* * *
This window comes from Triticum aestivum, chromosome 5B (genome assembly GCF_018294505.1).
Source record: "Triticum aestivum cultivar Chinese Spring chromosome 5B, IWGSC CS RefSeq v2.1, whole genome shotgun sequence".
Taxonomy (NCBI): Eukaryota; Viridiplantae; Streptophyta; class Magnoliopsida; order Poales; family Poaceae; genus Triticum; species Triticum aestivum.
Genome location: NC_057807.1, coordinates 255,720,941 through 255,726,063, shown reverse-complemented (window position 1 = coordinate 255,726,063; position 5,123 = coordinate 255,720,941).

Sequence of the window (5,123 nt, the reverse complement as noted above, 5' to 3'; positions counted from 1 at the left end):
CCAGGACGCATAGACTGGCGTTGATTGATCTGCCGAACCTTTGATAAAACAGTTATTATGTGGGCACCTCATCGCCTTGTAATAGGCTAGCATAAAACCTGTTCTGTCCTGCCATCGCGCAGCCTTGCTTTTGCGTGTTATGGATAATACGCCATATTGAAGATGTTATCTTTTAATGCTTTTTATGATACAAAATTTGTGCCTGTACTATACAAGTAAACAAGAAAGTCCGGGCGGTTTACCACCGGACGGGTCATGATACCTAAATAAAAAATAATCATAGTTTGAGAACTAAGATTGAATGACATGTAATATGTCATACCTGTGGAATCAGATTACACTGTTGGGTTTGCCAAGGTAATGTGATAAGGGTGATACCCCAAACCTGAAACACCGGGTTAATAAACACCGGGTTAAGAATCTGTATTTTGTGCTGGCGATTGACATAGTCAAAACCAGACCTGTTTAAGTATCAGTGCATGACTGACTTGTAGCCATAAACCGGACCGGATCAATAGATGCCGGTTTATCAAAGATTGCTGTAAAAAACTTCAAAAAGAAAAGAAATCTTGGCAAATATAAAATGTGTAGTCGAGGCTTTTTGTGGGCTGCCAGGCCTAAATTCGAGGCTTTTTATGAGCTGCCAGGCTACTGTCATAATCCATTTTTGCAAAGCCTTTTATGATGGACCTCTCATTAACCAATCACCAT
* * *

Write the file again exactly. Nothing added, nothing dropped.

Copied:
This window comes from Triticum aestivum, chromosome 5B (genome assembly GCF_018294505.1).
Source record: "Triticum aestivum cultivar Chinese Spring chromosome 5B, IWGSC CS RefSeq v2.1, whole genome shotgun sequence".
Taxonomy (NCBI): Eukaryota; Viridiplantae; Streptophyta; class Magnoliopsida; order Poales; family Poaceae; genus Triticum; species Triticum aestivum.
Genome location: NC_057807.1, coordinates 255,720,941 through 255,726,063, shown reverse-complemented (window position 1 = coordinate 255,726,063; position 5,123 = coordinate 255,720,941).

Sequence of the window (5,123 nt, the reverse complement as noted above, 5' to 3'; positions counted from 1 at the left end):
CCAGGACGCATAGACTGGCGTTGATTGATCTGCCGAACCTTTGATAAAACAGTTATTATGTGGGCACCTCATCGCCTTGTAATAGGCTAGCATAAAACCTGTTCTGTCCTGCCATCGCGCAGCCTTGCTTTTGCGTGTTATGGATAATACGCCATATTGAAGATGTTATCTTTTAATGCTTTTTATGATACAAAATTTGTGCCTGTACTATACAAGTAAACAAGAAAGTCCGGGCGGTTTACCACCGGACGGGTCATGATACCTAAATAAAAAATAATCATAGTTTGAGAACTAAGATTGAATGACATGTAATATGTCATACCTGTGGAATCAGATTACACTGTTGGGTTTGCCAAGGTAATGTGATAAGGGTGATACCCCAAACCTGAAACACCGGGTTAATAAACACCGGGTTAAGAATCTGTATTTTGTGCTGGCGATTGACATAGTCAAAACCAGACCTGTTTAAGTATCAGTGCATGACTGACTTGTAGCCATAAACCGGACCGGATCAATAGATGCCGGTTTATCAAAGATTGCTGTAAAAAACTTCAAAAAGAAAAGAAATCTTGGCAAATATAAAATGTGTAGTCGAGGCTTTTTGTGGGCTGCCAGGCCTAAATTCGAGGCTTTTTATGAGCTGCCAGGCTACTGTCATAATCCATTTTTGCAAAGCCTTTTATGATGGACCTCTCATTAACCAATCACCAT